It is September 5, 2010. I am in my dorm room at Tufts University, having just arrived to campus a couple weeks earlier for Pre-Orientation. My heart is racing. I am staring at my computer screen, full of white and blue pixels, as my hand hovers over my laptop’s touchpad. It feels like the last few weeks have all been leading up to this moment. Yet, I have no idea if people will even notice this moment, if they’ll even talk about it. I hesitate, yet I make my decision. I click the appropriate button to save the changes. My Facebook now lists me as interested in men.
What does it mean to have pride in one’s identities? Can we trace our pride? Figure out when we first acquired it? Measure it? Is our pride indicated by a facebook “interested in” section? A picture? A status?
As a queer person living in a heteronormative world, I was taught not to take pride in my identity before I even knew what that identity was. I still remember when I first began feeling attracted towards the same sex and was disgusted by myself. I still remember when I used to try my hardest to change my identity. I still remember when I vowed to myself that I would never reveal my same-sex attractions.
And yet, things change. I cannot pinpoint when exactly I began to be proud of my identity. It was definitely some time during freshman year, after I had already come out of the closet. But was it when I changed my Facebook “interested in” to men that I was truly prideful? I don’t think so.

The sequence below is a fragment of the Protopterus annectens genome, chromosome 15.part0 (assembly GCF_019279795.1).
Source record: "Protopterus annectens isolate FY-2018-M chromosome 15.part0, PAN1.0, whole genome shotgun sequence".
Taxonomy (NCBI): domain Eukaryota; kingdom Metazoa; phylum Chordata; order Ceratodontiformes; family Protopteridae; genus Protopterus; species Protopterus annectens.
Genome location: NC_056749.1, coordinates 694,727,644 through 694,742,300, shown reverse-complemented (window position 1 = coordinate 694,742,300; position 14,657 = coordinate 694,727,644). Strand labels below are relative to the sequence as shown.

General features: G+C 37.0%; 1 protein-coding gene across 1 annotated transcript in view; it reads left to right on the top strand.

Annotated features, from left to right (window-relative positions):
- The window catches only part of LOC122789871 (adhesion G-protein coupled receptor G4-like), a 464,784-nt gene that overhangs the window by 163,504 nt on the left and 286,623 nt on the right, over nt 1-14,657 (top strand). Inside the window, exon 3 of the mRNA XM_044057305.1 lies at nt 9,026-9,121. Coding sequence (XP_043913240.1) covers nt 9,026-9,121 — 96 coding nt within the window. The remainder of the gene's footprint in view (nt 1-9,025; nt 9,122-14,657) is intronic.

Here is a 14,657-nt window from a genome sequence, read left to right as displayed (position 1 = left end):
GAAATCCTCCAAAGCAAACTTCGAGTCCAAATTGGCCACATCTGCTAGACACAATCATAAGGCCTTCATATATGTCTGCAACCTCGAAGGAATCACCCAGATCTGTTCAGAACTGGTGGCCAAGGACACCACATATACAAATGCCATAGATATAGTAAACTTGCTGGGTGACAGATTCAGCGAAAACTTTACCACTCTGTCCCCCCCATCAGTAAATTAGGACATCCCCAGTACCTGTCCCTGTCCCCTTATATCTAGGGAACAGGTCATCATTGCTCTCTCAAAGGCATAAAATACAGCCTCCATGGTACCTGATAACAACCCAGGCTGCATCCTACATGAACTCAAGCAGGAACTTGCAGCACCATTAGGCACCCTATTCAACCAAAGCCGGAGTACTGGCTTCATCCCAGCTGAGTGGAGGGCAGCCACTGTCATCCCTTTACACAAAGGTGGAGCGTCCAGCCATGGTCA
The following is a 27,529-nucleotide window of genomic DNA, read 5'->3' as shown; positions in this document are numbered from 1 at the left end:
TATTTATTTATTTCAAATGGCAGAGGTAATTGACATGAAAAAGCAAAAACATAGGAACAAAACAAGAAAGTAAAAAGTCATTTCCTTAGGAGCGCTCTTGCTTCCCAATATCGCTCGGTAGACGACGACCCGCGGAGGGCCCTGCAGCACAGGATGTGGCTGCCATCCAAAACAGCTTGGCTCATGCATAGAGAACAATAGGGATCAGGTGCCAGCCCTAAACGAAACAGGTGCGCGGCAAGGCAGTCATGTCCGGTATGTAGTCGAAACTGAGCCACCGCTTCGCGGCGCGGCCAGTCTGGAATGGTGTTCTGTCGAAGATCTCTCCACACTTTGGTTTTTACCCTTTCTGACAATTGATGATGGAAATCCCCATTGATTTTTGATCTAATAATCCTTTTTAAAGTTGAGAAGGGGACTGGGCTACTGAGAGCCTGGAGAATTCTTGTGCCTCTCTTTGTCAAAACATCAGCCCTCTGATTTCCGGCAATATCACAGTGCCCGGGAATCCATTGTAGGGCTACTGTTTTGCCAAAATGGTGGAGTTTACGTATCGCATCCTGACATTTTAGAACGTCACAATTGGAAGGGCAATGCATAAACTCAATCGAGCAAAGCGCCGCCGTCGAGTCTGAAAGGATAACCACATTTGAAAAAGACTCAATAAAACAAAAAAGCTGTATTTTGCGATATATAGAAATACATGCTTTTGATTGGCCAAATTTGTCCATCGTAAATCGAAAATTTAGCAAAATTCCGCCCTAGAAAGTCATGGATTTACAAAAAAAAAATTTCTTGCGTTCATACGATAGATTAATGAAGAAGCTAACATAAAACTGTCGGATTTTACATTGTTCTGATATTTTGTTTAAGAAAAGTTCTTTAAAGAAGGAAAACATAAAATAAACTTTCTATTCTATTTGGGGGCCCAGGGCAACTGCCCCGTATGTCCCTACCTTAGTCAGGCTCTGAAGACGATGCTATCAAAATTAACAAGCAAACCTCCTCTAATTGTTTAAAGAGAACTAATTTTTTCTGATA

For me, coming out of the closet was a necessary step before I could be proud to be queer. Being proud means not just accepting one’s identity but rejoicing in it. Embracing it. Loving it. Knowing that despite the pain and hardships it has caused you, you will not reject it. That you will own it. Taking pride in your identity is when you no longer only reveal that identity when it is unavoidable but freely offer up that information because you have nothing to be ashamed of. Because you don’t.
For me, having pride in my queer identity is also about having pride in my Jewish queer identity. For too long, I thought that my queer identity and Jewish identity were in conflict. For too long, I thought that I would have to choose one over the other.